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Homeschool Records – What to Save and What to Discard

So, you’ve finished your homeschool year and are wondering what to do with all the workbooks, math tests, reports, science tests, stories, art work, spelling tests, science projects. Have I missed anything?

If you like to save everything and have a lot of space, good for you! But that is probably not the reality for most of us – especially in Hawaii.

So, what do you save and what do you discard?

First things first, know what records you are required to keep according to Hawaii’s homeschool law, Chapter 12 Compulsory Attendance Exceptions. At the very least, keep your Notice of Intent and the school’s acknowledgement of your NOI. Also keep on file your annual reports and the bibliography of your curriculum, and other records required by the Chapter 12 rule. You may find the article, “Record Keeping Part 1” on the CHOH website helpful. //christianhomeschoolersofhawaii.org/w/index.php/record-keeping/

If you are a parent of an elementary school child, you may have a heart’s desire to keep every picture your child has drawn and every story your child has written. Everything is so cute and precious! But alas, at some point in your homeschool journey, you may have to do some sifting. Yearly portfolios (using a 3 ring binder) are wonderful ways to store the achievements and memories of the school year.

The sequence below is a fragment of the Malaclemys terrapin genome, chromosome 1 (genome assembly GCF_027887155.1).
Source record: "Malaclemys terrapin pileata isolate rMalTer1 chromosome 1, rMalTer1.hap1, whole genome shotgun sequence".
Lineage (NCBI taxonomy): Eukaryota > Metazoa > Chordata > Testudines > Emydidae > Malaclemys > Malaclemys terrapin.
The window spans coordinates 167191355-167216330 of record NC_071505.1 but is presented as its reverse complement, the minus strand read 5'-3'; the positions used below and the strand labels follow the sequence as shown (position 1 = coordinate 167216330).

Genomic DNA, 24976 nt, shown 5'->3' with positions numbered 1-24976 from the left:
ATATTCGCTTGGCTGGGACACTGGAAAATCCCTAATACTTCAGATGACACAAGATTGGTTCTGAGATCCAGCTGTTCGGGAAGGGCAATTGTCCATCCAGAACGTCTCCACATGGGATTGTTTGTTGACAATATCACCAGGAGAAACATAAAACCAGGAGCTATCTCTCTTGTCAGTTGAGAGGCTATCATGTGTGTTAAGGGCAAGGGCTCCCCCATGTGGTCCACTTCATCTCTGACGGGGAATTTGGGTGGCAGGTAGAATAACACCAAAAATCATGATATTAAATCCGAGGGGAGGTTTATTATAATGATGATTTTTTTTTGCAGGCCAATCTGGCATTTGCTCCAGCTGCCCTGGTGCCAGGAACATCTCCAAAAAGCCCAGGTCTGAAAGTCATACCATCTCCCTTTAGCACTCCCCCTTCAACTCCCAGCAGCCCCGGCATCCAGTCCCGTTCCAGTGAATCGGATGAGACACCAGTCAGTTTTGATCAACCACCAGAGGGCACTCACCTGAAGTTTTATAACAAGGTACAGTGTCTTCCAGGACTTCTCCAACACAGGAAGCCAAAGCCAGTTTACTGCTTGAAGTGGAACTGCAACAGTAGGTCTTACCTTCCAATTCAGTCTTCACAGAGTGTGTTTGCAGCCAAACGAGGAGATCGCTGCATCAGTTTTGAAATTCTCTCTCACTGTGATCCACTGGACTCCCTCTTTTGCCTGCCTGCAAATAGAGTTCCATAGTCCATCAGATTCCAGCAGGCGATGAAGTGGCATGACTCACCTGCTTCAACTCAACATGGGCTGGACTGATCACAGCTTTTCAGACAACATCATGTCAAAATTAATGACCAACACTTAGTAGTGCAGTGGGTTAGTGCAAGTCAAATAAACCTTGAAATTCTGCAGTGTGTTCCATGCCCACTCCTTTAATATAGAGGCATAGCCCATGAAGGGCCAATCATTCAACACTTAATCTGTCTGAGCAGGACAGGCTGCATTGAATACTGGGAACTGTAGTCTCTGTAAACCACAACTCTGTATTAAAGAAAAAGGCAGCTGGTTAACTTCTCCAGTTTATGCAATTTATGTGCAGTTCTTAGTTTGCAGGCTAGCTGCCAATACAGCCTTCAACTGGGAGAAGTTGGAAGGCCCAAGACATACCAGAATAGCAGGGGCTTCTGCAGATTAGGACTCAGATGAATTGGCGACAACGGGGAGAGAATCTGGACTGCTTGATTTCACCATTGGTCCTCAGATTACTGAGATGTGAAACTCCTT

If that is still too much ‘stuff’ for you, you can use technology to your advantage. Take photos of projects and drawings. Scan reports, stories, and even tests. And put everything on a USB stick. Now you are free to discard all that paper!

Although CHOH advocates homeschooling all the way through high school, if you plan to enroll your child into a private school at any time, it is critical you keep good records of the instructional curriculum or programs used, the methods used to determine mastery, your grading scale and grades.

High school records are particularly important. That would include (but not limited to) courses completed, grades and grading scale, course descriptions, methods used to determine mastery, and extra-curricular activities. This information is needed to complete your child’s high school transcripts. This is where computer lesson plans and records are very helpful!

(Keep in mind, if you enroll your elementary school aged child into the DOE public schools, your child will be placed in the grade according to his/her age. For high school, the DOE does not recognize the credits you assign to your high school student; your child will have to attend public school for at least 3 years to earn a DOE high school diploma.)

You can read more on record keeping methods on CHOH’s website